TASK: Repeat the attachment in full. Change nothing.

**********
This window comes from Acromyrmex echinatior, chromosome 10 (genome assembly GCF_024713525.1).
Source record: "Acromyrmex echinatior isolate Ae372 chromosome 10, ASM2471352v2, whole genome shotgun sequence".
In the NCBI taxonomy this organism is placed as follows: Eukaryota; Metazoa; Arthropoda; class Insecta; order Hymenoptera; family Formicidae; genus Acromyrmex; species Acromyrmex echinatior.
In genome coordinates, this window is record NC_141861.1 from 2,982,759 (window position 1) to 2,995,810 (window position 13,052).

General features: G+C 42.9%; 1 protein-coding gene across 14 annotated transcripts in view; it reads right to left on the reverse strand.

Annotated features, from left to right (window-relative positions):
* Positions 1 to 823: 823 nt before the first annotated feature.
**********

This window comes from Acromyrmex echinatior, chromosome 10 (genome assembly GCF_024713525.1).
Source record: "Acromyrmex echinatior isolate Ae372 chromosome 10, ASM2471352v2, whole genome shotgun sequence".
In the NCBI taxonomy this organism is placed as follows: Eukaryota; Metazoa; Arthropoda; class Insecta; order Hymenoptera; family Formicidae; genus Acromyrmex; species Acromyrmex echinatior.
In genome coordinates, this window is record NC_141861.1 from 2,982,759 (window position 1) to 2,995,810 (window position 13,052).

General features: G+C 42.9%; 1 protein-coding gene across 14 annotated transcripts in view; it reads right to left on the reverse strand.

Annotated features, from left to right (window-relative positions):
* Positions 1 to 823: 823 nt before the first annotated feature.